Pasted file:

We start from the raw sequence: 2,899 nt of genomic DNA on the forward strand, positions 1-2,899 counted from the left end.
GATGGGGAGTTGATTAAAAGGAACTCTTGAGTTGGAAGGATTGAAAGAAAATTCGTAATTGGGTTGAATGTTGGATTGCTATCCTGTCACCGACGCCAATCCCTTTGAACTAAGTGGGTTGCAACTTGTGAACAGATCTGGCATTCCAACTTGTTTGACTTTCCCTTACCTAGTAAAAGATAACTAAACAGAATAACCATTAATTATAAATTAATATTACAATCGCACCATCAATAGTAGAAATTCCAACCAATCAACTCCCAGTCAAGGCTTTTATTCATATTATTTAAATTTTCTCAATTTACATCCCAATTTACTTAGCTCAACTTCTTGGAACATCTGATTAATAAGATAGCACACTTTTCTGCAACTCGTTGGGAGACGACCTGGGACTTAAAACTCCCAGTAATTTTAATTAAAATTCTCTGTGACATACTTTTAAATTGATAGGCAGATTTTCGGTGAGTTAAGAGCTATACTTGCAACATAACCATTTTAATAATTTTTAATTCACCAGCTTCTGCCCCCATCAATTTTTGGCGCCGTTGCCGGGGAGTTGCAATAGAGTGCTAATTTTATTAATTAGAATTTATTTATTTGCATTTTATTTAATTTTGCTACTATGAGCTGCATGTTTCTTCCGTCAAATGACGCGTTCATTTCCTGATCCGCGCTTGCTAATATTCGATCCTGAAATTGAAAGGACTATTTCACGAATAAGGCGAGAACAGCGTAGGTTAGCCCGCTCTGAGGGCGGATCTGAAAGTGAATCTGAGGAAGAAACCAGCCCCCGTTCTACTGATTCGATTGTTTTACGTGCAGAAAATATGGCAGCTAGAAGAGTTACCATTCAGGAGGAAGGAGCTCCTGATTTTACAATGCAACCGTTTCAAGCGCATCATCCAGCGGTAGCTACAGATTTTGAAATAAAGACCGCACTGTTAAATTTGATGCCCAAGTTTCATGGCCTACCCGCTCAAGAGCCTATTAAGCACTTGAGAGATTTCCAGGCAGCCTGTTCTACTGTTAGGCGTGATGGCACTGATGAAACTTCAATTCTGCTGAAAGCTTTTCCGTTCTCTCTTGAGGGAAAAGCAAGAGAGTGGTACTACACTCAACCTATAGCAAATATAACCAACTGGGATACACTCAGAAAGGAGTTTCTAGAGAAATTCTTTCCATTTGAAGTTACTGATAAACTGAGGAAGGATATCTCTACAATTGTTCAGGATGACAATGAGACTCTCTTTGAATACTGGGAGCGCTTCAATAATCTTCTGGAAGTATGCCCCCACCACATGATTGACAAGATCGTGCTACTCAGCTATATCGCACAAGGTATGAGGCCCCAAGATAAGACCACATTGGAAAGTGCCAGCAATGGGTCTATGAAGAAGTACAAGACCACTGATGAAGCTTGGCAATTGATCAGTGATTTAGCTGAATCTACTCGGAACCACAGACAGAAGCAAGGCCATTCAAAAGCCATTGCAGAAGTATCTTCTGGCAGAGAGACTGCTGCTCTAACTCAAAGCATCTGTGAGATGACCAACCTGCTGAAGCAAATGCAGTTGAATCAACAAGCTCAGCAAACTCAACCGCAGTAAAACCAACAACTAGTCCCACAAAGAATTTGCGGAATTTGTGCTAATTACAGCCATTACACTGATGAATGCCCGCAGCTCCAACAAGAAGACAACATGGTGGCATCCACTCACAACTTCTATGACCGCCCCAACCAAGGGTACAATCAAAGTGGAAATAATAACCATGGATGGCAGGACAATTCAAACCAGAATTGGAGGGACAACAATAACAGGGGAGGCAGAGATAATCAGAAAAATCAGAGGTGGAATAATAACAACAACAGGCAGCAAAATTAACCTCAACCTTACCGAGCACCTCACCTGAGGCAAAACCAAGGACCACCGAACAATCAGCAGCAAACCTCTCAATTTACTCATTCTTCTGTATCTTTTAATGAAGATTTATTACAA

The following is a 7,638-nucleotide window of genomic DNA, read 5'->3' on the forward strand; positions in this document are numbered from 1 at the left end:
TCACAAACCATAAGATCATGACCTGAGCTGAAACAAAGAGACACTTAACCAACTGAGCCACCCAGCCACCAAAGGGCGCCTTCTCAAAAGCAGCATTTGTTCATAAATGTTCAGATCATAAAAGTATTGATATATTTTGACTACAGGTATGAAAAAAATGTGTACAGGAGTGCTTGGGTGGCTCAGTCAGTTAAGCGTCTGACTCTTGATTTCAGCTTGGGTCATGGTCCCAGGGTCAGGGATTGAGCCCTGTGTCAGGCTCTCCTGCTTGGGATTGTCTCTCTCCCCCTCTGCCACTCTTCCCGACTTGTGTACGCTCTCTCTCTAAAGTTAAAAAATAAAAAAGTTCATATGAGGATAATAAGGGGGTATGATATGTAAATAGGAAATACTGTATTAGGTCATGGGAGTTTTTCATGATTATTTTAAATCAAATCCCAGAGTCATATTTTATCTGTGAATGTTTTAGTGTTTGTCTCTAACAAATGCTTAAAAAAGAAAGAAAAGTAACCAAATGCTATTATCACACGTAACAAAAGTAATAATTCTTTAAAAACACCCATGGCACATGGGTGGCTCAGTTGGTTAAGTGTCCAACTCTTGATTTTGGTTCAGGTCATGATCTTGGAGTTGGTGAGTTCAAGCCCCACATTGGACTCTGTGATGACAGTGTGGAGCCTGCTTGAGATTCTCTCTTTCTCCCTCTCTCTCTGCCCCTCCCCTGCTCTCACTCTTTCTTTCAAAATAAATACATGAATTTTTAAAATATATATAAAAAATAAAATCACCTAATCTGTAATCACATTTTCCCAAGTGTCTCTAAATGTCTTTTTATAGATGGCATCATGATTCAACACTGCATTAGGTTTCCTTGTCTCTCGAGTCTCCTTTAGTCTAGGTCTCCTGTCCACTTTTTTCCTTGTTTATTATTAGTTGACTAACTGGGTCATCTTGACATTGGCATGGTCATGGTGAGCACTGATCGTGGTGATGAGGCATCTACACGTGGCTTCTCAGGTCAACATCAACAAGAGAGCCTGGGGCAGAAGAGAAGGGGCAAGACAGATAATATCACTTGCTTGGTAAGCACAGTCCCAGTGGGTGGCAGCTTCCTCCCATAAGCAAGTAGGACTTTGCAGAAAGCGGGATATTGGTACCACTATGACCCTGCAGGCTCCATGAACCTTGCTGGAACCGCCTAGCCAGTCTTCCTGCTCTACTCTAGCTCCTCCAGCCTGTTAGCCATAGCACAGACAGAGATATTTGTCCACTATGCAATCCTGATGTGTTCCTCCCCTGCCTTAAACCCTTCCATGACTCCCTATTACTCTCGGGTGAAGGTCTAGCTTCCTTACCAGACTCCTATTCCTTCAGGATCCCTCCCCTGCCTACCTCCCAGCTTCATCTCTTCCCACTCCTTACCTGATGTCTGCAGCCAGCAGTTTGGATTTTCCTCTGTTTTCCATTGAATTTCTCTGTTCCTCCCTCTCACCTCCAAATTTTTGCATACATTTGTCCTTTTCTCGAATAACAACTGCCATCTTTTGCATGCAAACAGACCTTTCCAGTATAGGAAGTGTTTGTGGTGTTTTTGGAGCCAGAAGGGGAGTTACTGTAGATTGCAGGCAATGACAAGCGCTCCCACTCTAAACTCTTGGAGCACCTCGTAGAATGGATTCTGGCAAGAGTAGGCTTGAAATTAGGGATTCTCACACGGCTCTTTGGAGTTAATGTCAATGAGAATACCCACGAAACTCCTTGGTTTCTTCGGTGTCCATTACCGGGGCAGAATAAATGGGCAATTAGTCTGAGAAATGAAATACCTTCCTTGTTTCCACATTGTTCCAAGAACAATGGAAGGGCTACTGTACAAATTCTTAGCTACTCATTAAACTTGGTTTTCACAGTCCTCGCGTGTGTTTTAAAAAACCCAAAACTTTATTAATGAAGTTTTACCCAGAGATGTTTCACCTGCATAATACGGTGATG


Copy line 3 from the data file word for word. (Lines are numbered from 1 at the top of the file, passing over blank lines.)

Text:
The following is a 7,638-nucleotide window of genomic DNA, read 5'->3' on the forward strand; positions in this document are numbered from 1 at the left end: